Book Review: Procurement 20/20


“By 2020, procurement’s role will have become even more important for sustaining constant supply, best cost, reduced volatility, faster and improved innovation, and clean corporate-brand image.” (p. 179)


Procurement 20/20: Supply Entrepreneurship in a Changing World is a team effort by four members of McKinsey’s Global Purchasing and Supply Management Practice: Peter Spiller, Nicolas Reinecke, Drew Ungerman, and Henrique Teixeira. If you were at the Institute for Supply Management’s conference in Las Vegas this May, you might have even picked up a copy for free. (Thanks to Cottrill Research’s Jeanette Jones for grabbing my copy!)

This book is an opportunity to get insight into the experience and research of the McKinsey team, most specifically, their seven year Global Purchasing Excellence (GPE) survey. This data provides the numbers to back up many of the things practitioners have known instinctively for years: the pressure for each employee to perform has gone up, as has external spend as a percent of total cost.

  • External spend as a fraction of total cost has increased by an average of 40 percent since 1970. (p. 9)
  • External spend has also “grown from roughly 60 percent of a company’s total expenditure in 1970 to 85% in 2010. (p. 9)
  • Companies on the S&P 500 realize approximately $900K in revenues per employee, a 22x increase since 1970. (p. 9)
  • Leaders [as designated by McKinsey’s GPE survey] “invest 29 strategic full-time equivalent (FTE) employees per US $1 billion in spending.” (p. 19)

All of the leading procurement philosophies are reflected, including corporate virtualization, the need to outsource tactical sourcing in order to foster excellence, and the expectation that more training will be needed as attitude and work ethic are prioritized over experience in the hiring process. The authors also address the idea that procurement transformation – a phrase that has yet to be definitively captured and defined – is active preparation for the opportunities and challenges of the future.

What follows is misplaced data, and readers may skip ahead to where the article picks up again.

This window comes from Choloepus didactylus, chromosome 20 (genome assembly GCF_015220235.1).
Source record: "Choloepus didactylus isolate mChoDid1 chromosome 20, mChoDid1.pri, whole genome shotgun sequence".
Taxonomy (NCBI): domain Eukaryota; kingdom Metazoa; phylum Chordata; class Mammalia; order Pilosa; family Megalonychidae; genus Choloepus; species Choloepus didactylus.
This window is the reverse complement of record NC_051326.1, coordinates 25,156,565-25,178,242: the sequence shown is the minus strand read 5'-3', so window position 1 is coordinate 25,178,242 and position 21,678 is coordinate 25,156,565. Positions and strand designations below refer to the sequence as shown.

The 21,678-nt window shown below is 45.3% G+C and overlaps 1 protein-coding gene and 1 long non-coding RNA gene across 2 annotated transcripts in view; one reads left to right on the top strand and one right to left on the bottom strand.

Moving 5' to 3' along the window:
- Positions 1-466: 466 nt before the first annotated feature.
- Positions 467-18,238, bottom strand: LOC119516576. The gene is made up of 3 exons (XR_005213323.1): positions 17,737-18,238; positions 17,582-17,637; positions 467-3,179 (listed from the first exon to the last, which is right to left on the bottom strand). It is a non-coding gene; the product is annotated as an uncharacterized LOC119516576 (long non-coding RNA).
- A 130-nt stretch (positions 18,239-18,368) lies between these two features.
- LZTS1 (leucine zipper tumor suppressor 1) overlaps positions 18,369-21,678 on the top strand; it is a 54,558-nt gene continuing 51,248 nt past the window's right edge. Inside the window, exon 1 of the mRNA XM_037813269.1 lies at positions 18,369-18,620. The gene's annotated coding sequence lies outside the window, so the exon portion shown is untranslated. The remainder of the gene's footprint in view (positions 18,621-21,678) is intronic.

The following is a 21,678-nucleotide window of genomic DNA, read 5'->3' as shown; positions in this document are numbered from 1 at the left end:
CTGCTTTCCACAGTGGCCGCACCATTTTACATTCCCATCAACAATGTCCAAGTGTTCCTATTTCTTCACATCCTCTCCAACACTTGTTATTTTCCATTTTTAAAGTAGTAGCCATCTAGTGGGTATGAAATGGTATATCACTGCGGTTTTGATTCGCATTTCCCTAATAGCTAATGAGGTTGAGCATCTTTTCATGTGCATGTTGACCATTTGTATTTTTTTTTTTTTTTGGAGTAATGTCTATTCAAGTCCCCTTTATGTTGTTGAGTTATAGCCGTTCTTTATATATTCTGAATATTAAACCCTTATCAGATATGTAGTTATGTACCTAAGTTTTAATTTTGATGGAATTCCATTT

In my opinion, the best thing about this book is McKinsey’s willingness to use their years of extensive research to back up some tough love declarations. These statements necessarily separate the leaders from the laggards. Procurement teams must have enough of the right talent, but they must also have the opportunity and drive to leverage it. Although there is no denying the importance of structure and systems, neither (nor the combination of both) is a substitute for superb talent. If, as Ralph Waldo Emerson told us in the 19th century, “A foolish consistency is the hobgoblin of little minds,” an overemphasis on process and technology is the refuge of a sub-par procurement team. Sometimes the truth just hurts.

The unfortunate reality of this well written and documented book is that the professionals most likely to read it are already singing in the “choir.” It will be an uphill battle to get your CEO or CFO to read it, no matter how much they (and their procurement team) would benefit as a result. The best use of the facts, benchmarks, and ideas contained within is to substantiate procurement’s requests for support, influence, and organizational change. Add that to the fact that the $25 price tag is a pittance compared to what a McKinsey consulting engagement costs, and the decision to buy this book becomes a no brainer.

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